Below are the questions asked during the event, along with their respective answers.

Q: How difficult is it to use HEEDs to drive a Flotherm analysis?
A: HEEDs supports many applications, including Simcenter Flotherm, through the use of portals specific to the application software.

Q: How does predicting PPM failure rate help with product quality?
A: In the Context of DFMEA, the ability to predict PPM level failure can help to modify a design to have a lower PPM, which will lower the Risk Priority Number.

Q: Do you have data that shows how much simulated value is close to the actual (experimental) value?
A: The model was not calibrated against experimental values. Ideally, the Simcenter Flotherm model would be calibrated against Simcenter T3STER measurement before quantifying the various uncertainties.

Q: What degree of defects or number of defects do you expect in a real 25 micron thick TIM?
A: I can’t provide a definitive answer. Comparing a model against Simcenter T3STER measurement structure functions would identify if TIM thermal resistance was performing below expected values.

Q: Are there simple ways to get Flotherm training to get a job using this with low cost? I have done thermal design by hand early in my career in companies that did not have this software. How do I best get this without prior experience?
A: I recommend checking out our online virtual lab, a web-based 30-day eval.

Q: How do you decide max operating junction temperature?
A: As a system integrator the maximum operating temperature would be provided on the datasheet.

Q: Did you try a defect shape other than a rectangle? Could you have varied it under HEEDS?
A: HEEDs can modify any input. Any restriction on topology would be due to the analytical tool. In our study, we only considered rectangular defects.

Q: Do you model void as air gap? Would radiation/convection play any role in void?
A: We did not scale our defect conductivity as low as an air void. While convection and radiation would occur in the void it was a heat transfer mode we didn’t consider.

Q: Regarding TIM1 thickness 25um, is there any concern about package level reliability? especially stress to die corner area due to package warpage?
A: There are concerns, especially for larger die sizes.

Q: Were the input ranges for each part determined using the tolerance values listed on the vendor datasheets? What if there is only partial information?
A: We did base our ranges on tolerances but not on specific datasheets. We based it on was is typically seen in the networking industry. Engineering judgment played a large role in our determination.

Q: Isn’t die curvature or deformation with temperature an issue? Why is this not a variable in the model?
A: It would be an issue. We bundled all thermally related variants in terms of effective thermal conductivity.

Q: How were the successful Simcenter Flotherm runs (154) determined? And (criteria wise) why were the other runs unsuccessful?
A: The simulations were tagged by HEEDs as unsuccessful when the void position and size violated our position constraint. This occurred when the void would be beyond the TIM boundary.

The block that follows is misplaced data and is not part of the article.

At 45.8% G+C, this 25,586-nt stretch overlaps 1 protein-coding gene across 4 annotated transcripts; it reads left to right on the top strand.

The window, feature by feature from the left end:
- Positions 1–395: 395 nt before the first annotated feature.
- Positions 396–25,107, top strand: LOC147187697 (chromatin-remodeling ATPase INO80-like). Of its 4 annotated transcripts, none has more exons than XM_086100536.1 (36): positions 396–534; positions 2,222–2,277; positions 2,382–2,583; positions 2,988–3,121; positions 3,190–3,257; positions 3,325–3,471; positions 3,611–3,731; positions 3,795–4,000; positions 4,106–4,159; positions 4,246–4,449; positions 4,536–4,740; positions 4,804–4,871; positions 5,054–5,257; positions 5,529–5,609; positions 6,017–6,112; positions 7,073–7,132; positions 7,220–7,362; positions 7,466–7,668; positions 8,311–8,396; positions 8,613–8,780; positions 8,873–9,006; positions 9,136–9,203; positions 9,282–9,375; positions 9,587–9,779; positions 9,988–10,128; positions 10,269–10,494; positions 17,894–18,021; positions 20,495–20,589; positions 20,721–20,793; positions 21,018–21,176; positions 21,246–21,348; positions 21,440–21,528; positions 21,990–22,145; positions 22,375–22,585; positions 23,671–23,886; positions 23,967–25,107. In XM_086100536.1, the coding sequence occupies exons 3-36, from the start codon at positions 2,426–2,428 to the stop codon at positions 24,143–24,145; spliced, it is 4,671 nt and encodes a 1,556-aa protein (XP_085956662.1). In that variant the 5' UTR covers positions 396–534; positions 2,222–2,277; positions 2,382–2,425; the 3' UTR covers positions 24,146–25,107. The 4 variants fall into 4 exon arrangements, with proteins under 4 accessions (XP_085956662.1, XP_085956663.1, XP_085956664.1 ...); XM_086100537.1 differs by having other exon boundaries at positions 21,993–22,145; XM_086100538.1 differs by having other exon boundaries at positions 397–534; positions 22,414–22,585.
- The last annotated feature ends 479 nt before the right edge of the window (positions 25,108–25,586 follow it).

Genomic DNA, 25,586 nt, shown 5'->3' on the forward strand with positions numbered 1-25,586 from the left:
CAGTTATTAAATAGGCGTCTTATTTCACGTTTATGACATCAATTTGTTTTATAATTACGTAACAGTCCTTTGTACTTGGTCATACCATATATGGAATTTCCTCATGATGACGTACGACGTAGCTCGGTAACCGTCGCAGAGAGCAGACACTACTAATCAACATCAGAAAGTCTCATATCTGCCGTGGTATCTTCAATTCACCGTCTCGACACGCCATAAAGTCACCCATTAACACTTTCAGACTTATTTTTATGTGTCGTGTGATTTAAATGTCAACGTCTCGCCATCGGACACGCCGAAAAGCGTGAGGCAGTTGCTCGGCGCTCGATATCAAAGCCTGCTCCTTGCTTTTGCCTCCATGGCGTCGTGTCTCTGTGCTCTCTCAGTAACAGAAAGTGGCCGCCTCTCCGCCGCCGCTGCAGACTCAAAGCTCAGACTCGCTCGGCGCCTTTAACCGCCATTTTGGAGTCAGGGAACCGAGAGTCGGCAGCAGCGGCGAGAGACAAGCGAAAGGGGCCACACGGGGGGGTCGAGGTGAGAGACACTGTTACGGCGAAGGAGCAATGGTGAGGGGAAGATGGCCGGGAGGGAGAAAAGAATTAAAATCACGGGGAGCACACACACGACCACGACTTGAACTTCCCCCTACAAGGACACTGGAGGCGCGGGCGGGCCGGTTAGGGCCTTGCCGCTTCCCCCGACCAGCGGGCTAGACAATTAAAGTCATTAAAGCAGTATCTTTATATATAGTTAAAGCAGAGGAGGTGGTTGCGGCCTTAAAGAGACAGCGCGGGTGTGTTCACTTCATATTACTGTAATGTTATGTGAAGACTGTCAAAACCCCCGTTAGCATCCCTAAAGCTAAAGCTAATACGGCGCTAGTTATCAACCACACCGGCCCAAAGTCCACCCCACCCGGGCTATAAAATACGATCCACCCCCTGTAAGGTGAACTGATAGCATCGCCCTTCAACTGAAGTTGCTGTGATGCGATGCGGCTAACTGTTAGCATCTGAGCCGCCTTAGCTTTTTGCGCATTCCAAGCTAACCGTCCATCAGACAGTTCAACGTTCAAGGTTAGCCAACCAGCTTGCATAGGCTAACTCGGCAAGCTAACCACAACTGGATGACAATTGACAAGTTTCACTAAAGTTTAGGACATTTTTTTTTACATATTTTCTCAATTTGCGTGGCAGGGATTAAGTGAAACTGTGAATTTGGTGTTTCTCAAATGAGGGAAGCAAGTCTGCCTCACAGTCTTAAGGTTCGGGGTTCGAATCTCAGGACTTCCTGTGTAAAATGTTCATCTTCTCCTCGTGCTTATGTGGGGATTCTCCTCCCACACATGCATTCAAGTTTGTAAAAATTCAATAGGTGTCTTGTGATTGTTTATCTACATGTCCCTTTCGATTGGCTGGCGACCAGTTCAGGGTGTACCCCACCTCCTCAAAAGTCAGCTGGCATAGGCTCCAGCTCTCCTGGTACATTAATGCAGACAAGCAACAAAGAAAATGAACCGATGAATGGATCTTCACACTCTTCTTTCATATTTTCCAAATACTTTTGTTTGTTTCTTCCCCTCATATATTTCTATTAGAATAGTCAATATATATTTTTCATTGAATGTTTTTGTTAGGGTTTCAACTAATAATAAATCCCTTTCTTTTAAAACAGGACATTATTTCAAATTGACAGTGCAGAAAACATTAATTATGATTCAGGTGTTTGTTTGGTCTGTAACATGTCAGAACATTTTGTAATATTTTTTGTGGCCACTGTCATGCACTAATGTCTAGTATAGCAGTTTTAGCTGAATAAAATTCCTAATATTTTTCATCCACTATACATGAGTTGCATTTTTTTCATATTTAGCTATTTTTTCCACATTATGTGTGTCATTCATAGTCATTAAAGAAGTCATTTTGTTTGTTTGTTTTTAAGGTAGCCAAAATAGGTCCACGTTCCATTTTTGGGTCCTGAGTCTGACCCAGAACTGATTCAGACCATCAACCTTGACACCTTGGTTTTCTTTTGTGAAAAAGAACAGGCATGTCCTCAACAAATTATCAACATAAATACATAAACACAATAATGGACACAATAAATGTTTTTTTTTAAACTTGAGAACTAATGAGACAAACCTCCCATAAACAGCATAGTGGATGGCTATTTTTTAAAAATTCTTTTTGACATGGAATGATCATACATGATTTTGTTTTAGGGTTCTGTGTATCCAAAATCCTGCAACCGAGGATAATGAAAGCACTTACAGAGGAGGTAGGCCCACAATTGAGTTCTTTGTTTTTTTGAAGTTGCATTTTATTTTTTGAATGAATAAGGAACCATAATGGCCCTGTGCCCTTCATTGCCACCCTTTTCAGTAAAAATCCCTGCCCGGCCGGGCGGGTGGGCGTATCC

Q: To model the defect, did you use a cutout in Flotherm? Or a cuboid with an air property?
A: We used a cuboid with varying thermal conductivity.

Q: The FloTHERM software is based on Finite Element method?
A: Simcenter Flotherm is based on the Finite Volume Method.

Q: For CFD model to Conduction only model simplification, do you need to verify with different surface temperature cases? Because the convection heat transfer coefficient is temperature related?
A: The convection in our model was dominated by the forced airflow across the heatsink.

Q: How do you model the Printed Circet board? do you model it as multi sheets or one sheet with calculating thermal conductivity?
A: In this model, we considered the PCB as one object with orthotropic conductivity. The conduction to PCB, convection from PCB accounted for only a small portion of the heat input.

Q: Were the 1000 DOE experiments run in the Simcenter flotherm command center?
A: Command Center was not used for the DoE. HEEDs was used and used a DoE approach that provided the best surrogate of Die maximum temperature.

Q: Is there a method to automate varying parts of a design directly in Flotherm without using HEEDs (ex. TIM size)?
A: Every variation considered in HEEDs could have been done in Command Center. HEEDs was used for its robustness in managing 100s of simulations, surrogate, and Monte Carlo modeling.

Q: How would you calculate the thermal conductance or heat transfer coef. value between a chip and PCB
A: These values are direct outputs from Simcenter Flotherm. Generally, these sorts of values can be determined by surface temperatures, the amount of heat transfer, and geometric information.

Q: Can we assume a ~1.15% max error with the 2250 ppm since a conduction only method was used and not a CFD method?
A: Our errors were associated with using an uncalibrated model, descoping to conduction only, and using a Kriging surrogate that had a non-zero cross-validation error.

Q: How was the vapor chamber modeled? A cuboid with high conductivity, such as 1000 W/mk?
A: The based was modeled with an outer Copper layer, inner wick layer (15 W/mK), and vapor core (10,000 W/mK)

Q: Is it possible to model PCB with Gerber trace layers in Flowtherm?
A: Simcenter Flotherm supports ODB++ FLOEDA file for routed PCB representation. FLOEDA files are created by using a Simcenter Flotherm plug-in in the PCB layout tool.

Q: Can heatsink pressure, improve some conductivity of TIM1, as it is defect there?
A: Yes, increased pressure reduces the thermal resistance of many interface materials but it is important for the pressure to not exceed the package requirements.